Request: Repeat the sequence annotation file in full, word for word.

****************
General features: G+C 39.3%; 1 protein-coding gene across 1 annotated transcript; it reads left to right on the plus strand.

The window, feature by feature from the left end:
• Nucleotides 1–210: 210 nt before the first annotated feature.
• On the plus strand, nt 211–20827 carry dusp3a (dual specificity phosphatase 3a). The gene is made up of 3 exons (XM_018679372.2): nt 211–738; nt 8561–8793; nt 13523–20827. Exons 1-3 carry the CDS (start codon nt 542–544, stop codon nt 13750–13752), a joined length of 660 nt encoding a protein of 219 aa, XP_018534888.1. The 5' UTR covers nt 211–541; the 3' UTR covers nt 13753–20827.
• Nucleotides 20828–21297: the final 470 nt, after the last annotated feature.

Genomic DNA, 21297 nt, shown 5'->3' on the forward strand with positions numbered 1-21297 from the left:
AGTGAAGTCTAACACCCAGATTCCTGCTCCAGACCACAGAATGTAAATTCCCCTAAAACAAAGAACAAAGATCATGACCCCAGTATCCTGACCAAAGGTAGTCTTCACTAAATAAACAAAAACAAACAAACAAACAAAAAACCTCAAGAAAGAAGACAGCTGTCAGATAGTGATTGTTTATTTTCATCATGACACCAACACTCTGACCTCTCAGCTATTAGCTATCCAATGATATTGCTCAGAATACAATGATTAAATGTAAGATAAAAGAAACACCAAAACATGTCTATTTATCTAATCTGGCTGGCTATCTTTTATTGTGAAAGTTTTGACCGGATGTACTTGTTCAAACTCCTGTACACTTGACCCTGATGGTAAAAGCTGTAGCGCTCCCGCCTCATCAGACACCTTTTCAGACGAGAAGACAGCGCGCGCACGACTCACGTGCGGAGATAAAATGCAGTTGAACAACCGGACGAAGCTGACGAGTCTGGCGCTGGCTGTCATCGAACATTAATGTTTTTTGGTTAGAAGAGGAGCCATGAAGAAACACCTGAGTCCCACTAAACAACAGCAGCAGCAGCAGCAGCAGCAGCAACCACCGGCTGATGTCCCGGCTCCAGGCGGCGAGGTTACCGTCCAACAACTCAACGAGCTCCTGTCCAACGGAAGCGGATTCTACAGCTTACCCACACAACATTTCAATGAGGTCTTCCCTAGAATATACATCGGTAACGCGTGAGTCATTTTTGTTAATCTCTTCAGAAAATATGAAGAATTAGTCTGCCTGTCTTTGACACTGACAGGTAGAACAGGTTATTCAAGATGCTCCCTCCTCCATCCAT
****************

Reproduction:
General features: G+C 39.3%; 1 protein-coding gene across 1 annotated transcript; it reads left to right on the plus strand.

The window, feature by feature from the left end:
• Nucleotides 1–210: 210 nt before the first annotated feature.
• On the plus strand, nt 211–20827 carry dusp3a (dual specificity phosphatase 3a). The gene is made up of 3 exons (XM_018679372.2): nt 211–738; nt 8561–8793; nt 13523–20827. Exons 1-3 carry the CDS (start codon nt 542–544, stop codon nt 13750–13752), a joined length of 660 nt encoding a protein of 219 aa, XP_018534888.1. The 5' UTR covers nt 211–541; the 3' UTR covers nt 13753–20827.
• Nucleotides 20828–21297: the final 470 nt, after the last annotated feature.

Genomic DNA, 21297 nt, shown 5'->3' on the forward strand with positions numbered 1-21297 from the left:
AGTGAAGTCTAACACCCAGATTCCTGCTCCAGACCACAGAATGTAAATTCCCCTAAAACAAAGAACAAAGATCATGACCCCAGTATCCTGACCAAAGGTAGTCTTCACTAAATAAACAAAAACAAACAAACAAACAAAAAACCTCAAGAAAGAAGACAGCTGTCAGATAGTGATTGTTTATTTTCATCATGACACCAACACTCTGACCTCTCAGCTATTAGCTATCCAATGATATTGCTCAGAATACAATGATTAAATGTAAGATAAAAGAAACACCAAAACATGTCTATTTATCTAATCTGGCTGGCTATCTTTTATTGTGAAAGTTTTGACCGGATGTACTTGTTCAAACTCCTGTACACTTGACCCTGATGGTAAAAGCTGTAGCGCTCCCGCCTCATCAGACACCTTTTCAGACGAGAAGACAGCGCGCGCACGACTCACGTGCGGAGATAAAATGCAGTTGAACAACCGGACGAAGCTGACGAGTCTGGCGCTGGCTGTCATCGAACATTAATGTTTTTTGGTTAGAAGAGGAGCCATGAAGAAACACCTGAGTCCCACTAAACAACAGCAGCAGCAGCAGCAGCAGCAGCAACCACCGGCTGATGTCCCGGCTCCAGGCGGCGAGGTTACCGTCCAACAACTCAACGAGCTCCTGTCCAACGGAAGCGGATTCTACAGCTTACCCACACAACATTTCAATGAGGTCTTCCCTAGAATATACATCGGTAACGCGTGAGTCATTTTTGTTAATCTCTTCAGAAAATATGAAGAATTAGTCTGCCTGTCTTTGACACTGACAGGTAGAACAGGTTATTCAAGATGCTCCCTCCTCCATCCAT